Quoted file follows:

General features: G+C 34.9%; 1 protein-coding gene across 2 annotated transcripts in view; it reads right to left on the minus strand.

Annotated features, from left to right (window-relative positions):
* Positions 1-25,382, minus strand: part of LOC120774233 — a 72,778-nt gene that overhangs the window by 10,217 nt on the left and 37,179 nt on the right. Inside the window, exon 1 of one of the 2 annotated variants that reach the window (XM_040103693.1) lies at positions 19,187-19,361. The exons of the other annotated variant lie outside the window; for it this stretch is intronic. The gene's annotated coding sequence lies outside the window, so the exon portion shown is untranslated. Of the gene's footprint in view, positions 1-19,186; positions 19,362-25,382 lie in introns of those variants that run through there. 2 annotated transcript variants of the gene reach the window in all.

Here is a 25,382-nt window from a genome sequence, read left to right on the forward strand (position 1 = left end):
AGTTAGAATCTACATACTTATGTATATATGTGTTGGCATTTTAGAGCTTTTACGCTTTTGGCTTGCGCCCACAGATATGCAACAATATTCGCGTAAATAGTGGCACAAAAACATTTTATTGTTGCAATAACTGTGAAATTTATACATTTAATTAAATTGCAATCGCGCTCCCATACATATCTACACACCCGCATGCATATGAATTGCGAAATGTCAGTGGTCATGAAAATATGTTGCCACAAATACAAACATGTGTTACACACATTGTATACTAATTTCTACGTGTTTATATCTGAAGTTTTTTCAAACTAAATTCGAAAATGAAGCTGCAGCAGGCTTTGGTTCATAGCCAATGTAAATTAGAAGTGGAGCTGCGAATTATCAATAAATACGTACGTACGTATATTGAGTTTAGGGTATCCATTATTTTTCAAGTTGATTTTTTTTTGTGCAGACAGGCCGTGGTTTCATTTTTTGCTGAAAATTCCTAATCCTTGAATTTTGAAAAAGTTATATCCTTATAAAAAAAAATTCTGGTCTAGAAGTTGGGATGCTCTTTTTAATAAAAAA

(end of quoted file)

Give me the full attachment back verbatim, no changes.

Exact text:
General features: G+C 34.9%; 1 protein-coding gene across 2 annotated transcripts in view; it reads right to left on the minus strand.

Annotated features, from left to right (window-relative positions):
* Positions 1-25,382, minus strand: part of LOC120774233 — a 72,778-nt gene that overhangs the window by 10,217 nt on the left and 37,179 nt on the right. Inside the window, exon 1 of one of the 2 annotated variants that reach the window (XM_040103693.1) lies at positions 19,187-19,361. The exons of the other annotated variant lie outside the window; for it this stretch is intronic. The gene's annotated coding sequence lies outside the window, so the exon portion shown is untranslated. Of the gene's footprint in view, positions 1-19,186; positions 19,362-25,382 lie in introns of those variants that run through there. 2 annotated transcript variants of the gene reach the window in all.

Here is a 25,382-nt window from a genome sequence, read left to right on the forward strand (position 1 = left end):
AGTTAGAATCTACATACTTATGTATATATGTGTTGGCATTTTAGAGCTTTTACGCTTTTGGCTTGCGCCCACAGATATGCAACAATATTCGCGTAAATAGTGGCACAAAAACATTTTATTGTTGCAATAACTGTGAAATTTATACATTTAATTAAATTGCAATCGCGCTCCCATACATATCTACACACCCGCATGCATATGAATTGCGAAATGTCAGTGGTCATGAAAATATGTTGCCACAAATACAAACATGTGTTACACACATTGTATACTAATTTCTACGTGTTTATATCTGAAGTTTTTTCAAACTAAATTCGAAAATGAAGCTGCAGCAGGCTTTGGTTCATAGCCAATGTAAATTAGAAGTGGAGCTGCGAATTATCAATAAATACGTACGTACGTATATTGAGTTTAGGGTATCCATTATTTTTCAAGTTGATTTTTTTTTGTGCAGACAGGCCGTGGTTTCATTTTTTGCTGAAAATTCCTAATCCTTGAATTTTGAAAAAGTTATATCCTTATAAAAAAAAATTCTGGTCTAGAAGTTGGGATGCTCTTTTTAATAAAAAA